With Ramadan set to end at dusk on June 14, many of the world’s 1.8 billion Muslims (Pew Research) will be preparing for Eid al-Fitr, the important Islamic celebration that concludes the month of fasting.
Food and family are central to Eid. Among the eclectic variety of dishes dotted on tables from Malaysia to Morocco, and from Turkey to Tunisia, one fruit is ubiquitous in nearly all households: the date.
Dates, which grow bunch-like on date palms, are among the oldest cultivated fruits in human civilization. They appear in archaeological records from the Middle East and the Indus Valley dating back millenia, and are mentioned several times in the three central Abrahamic religion texts: the Old Testament, the New Testament, and the Qur’an.
But the nutrient rich, golden-brown fruit occupies a place of particular importance in Islam. During Ramadan, millions of Muslims break the day’s fast and begin their evening meal – known as iftar – with dates. It’s mentioned 22 times in the Qu’ran – more than any other fruit – and believers say the Prophet Muhammad extolled their health benefits (Smithsonian Magazine).
Dates have also become increasingly popular around the world in the past decade. According to research by the International Nut and Dried Fruit Council (INC), a trade and consumer organization, their production from 2007 to 2018 was 40 percent higher than the previous decade. Exports went up by 57 percent from 2006 to 2016, as did imports. The Food and Agriculture Organization of the United Nations estimated that almost 8.5 million tonnes of dates were produced in 2016.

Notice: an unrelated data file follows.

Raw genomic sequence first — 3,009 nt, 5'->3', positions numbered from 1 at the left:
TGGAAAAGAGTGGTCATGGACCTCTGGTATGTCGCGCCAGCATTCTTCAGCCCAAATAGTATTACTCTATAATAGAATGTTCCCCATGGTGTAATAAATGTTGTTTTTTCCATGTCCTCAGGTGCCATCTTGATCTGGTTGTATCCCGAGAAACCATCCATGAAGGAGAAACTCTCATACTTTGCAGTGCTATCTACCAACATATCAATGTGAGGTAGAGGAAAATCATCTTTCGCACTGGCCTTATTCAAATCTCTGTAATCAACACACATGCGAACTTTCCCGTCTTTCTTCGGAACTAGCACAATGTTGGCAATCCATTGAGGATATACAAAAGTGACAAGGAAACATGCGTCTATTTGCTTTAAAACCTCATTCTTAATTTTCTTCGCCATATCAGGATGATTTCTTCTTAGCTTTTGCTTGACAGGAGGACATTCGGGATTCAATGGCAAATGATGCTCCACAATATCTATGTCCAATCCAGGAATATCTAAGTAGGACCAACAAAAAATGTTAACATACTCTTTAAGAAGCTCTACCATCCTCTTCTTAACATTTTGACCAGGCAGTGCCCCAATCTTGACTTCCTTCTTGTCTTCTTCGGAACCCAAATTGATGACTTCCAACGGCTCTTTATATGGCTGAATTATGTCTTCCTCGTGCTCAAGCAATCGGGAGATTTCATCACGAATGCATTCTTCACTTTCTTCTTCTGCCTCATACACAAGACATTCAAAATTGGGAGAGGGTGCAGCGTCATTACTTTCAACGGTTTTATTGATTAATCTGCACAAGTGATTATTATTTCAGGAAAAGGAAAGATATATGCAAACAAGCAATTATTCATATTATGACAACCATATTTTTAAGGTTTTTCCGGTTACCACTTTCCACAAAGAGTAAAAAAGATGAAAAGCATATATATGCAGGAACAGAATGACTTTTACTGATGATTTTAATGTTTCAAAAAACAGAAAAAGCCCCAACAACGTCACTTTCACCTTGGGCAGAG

India is the largest global importer of dates and date products. In 2016, it imported more of the fruit than the next nine countries combined – 350,000 metric tons, or just over a third of the world’s total imports, most from Iraq and Pakistan (download trade map). The country’s appetite for the sugary fruit more than tripled over the past decade.
Meanwhile, the UK is the tenth largest global importer of dates, with just over 25 percent growth over the past decade.
- What’s new in the date industry? Trends, products, etc.
- What’s been driving the increase in production, exports, and imports?
- Are dates still largely a seasonal, luxury fruit or are they becoming year-round staple goods?
- What does the worldwide growth in date production, exports and imports tell us about these fruits and the people buying them?
- What are the most popular varieties and why?
- What challenges do producers face to expand production?
- What types of dates does the UK import the most? Where does the UK import most of its dates from?
- Is there any statistical correlation between per capita wealth and date imports for the UK?
- What drove the leap in date imports in the UK from 2012 to 2013, and what explains the dip from 2015 to 2016, according to INC figures?
- Is the consumption of dates a seasonal or year-round trend? Is this changing?